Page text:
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Editorial


Front Page - Friday, August 2, 2019

New 'Lion King' starts with a road, ends with a whimper




There was a time when the release of a new Disney film was an event. Beginning with “The Little Mermaid” in 1989, the studio would release a new hand-animated classic about once a year, and audiences would pack theaters to watch the adventures of Belle and the Beast, Aladdin and the Genie, Hercules, Mulan, Tarzan and more.

Counted among those films was the beloved “Lion King,” the first Disney animated feature to be based on an original story rather than an existing work. The studio captured lightning in a bottle with the 1994 release, which was wholly brilliant.

Who could forget the antics of Timon and Pumbaa? Or resist singing along to “I Just Can’t Wait to be King” and “Hakuna Matata?” I bet your humming the songs now, having read the titles.

The original “Lion King” was full of energy and spirit, and the film delivered a simple, inspiring message about stepping into your destiny to boot.

How times have changed. Although “Frozen” proved to be popular in 2013, by and large, Disney has shifted from making new animated classics to remaking old ones.

In recent years, the studio has given time-treasured stories like “Cinderella,” “Beauty and the Beast” and “The Jungle Book” live-action makeovers. Audiences, eager to see their favorite Disney stories retold using modern technology, have eaten these up.

This only encouraged the House of the Mouse to make more. So far this year, Disney has released three remakes, ensuring a constant presence in theaters.

“Aladdin” was problematic but fun, thanks to a spirited performance by Will Smith as the Genie, and wound up grossing over $1 billion worldwide. “Dumbo” came next but failed to find an audience.

Now we have “Lion King,” a fully-animated remake of the original feature. (There is one live action shot, but director Jon Favreau inserted it as a joke to prove audiences wouldn’t be able to tell the difference.)

Given the back-to-back-to-back releases of three remakes in seven months, it’s apparent Disney is more concerned about padding its pocketbook than giving viewers fresh, original stories. Instead of mining new territory, the studio is merely cashing in on its brands, which might be making its stockholders happy but is leaving audiences disenchanted.

The new “Lion King” certainly has a gorgeous coat. Using photorealistic computer animation, Favreau and company have come closer than anyone else to mimicking the appearance and movements of real animals.

Perfectly proportioned muscle and bone cause an antelope’s skin to stretch and shrink with its movements, ancient ravines are lined with loose pebbles that crumble at the slightest touch and wind coursing through a lion’s mane creates a stirring image of majesty. In the distance, the setting sun bathes the African wilderness in yellow and orange.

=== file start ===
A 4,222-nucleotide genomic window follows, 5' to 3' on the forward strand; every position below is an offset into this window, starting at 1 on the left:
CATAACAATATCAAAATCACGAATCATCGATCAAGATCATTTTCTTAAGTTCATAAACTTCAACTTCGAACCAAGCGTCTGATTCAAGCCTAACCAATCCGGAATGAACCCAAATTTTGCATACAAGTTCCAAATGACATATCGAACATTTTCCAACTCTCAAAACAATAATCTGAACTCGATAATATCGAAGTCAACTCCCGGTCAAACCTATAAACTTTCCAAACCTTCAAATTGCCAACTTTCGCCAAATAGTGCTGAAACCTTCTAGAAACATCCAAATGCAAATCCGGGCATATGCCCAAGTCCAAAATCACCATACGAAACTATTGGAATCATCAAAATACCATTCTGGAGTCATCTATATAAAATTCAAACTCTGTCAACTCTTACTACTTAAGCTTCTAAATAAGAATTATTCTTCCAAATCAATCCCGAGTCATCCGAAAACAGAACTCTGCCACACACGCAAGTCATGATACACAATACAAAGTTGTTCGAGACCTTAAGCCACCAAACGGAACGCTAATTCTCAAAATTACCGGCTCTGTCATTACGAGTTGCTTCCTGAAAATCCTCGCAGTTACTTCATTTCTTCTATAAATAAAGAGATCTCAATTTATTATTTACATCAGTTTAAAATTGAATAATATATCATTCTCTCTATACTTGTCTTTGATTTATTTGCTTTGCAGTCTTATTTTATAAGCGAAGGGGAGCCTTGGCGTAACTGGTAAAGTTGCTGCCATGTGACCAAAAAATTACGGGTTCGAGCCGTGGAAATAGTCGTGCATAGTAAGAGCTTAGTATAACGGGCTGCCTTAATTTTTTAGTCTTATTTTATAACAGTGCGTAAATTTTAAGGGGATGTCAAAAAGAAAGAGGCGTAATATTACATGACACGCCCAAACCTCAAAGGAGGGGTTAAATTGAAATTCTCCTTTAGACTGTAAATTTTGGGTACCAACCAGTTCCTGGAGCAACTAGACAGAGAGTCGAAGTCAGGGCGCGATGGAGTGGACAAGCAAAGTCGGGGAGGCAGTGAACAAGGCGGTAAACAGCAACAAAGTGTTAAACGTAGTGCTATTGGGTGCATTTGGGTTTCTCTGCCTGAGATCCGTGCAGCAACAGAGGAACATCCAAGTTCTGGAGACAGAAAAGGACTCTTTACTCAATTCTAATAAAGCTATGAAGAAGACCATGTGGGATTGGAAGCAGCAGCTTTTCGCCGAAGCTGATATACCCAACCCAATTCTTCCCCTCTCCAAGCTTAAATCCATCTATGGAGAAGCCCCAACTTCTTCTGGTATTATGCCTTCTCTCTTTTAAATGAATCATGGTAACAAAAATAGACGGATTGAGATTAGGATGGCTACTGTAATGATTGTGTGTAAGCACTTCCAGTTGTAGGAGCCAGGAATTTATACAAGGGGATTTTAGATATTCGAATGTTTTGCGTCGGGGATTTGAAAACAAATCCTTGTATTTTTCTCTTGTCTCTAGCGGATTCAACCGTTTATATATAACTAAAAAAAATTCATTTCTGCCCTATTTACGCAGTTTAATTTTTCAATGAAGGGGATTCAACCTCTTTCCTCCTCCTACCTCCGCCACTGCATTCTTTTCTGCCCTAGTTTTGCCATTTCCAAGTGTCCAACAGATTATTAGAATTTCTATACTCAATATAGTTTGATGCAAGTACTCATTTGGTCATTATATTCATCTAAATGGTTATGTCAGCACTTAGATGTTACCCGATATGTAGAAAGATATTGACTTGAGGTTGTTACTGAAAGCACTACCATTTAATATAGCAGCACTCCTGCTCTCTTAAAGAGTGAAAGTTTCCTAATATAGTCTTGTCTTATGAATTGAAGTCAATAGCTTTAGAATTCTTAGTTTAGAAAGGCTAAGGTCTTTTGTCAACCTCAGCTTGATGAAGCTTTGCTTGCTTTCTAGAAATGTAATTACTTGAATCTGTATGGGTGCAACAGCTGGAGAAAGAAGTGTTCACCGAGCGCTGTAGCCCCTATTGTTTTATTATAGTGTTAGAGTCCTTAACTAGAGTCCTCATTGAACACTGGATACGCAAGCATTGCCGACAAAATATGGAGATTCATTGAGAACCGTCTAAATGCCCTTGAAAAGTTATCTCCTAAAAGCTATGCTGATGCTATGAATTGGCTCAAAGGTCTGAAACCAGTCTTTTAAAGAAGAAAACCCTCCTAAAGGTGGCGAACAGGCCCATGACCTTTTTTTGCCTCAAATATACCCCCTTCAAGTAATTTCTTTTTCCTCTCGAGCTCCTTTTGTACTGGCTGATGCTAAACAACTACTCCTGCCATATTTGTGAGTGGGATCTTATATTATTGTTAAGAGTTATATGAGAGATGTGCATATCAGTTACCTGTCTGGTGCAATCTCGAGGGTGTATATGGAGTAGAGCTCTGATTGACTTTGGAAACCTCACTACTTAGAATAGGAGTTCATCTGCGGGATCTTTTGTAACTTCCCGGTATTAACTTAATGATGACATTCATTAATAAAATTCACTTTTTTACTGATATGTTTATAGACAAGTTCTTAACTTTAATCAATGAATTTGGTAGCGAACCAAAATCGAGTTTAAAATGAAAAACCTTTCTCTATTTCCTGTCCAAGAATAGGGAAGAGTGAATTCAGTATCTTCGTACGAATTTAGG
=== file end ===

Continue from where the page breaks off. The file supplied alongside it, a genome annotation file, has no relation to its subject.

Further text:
It’s like watching one of Disney’s visually stunning nature documentaries. Based on its visuals alone, “Lion King” is a masterpiece that sets a new standard for animated films.

All this magic, magnificently displayed in the opening scene as herds of wild animals gather together to pay their respects to the newborn king, dissipates the moment an animal opens its mouth and speaks.

Like Genie slipping back into his lamp, all the wonder and awe goes *poof* whenever a lion, meerkat, warthog or some other animal attempts to convince us it can talk.

Disney’s choice here is mystifying. Why not animate the animals in a more cartoonish manner, like Rocket Raccoon from “Guardians of the Galaxy?” The combination of photorealism and expressiveness has worked well to bring that character to life and give it personality. The animals in the “Lion King” update, however, lack character.

Worse, the story disappoints. Yes, the same narrative worked wonderfully the first time, but that’s the problem – it’s the exact same narrative. Disney has remade entire scenes, nearly shot for shot, and moments that were once big and dramatic have as much emotional impact as watching an old VHS tape of the original at home for the umpteenth time.

Maybe a sequel or spinoff would have worked better. Any continuation of the original story would have been more interesting than watching a rote retelling of the same narrative.

Disney has more live action remakes in the works. The studio has already released a trailer for “Mulan” and “The Little Mermaid” will follow close behind.

I love the original “Mulan,” but after seeing how tepid the “Lion King” remake turned out, I can’t say I’m excited about the redo. It should keep the company’s shareholders happy, though.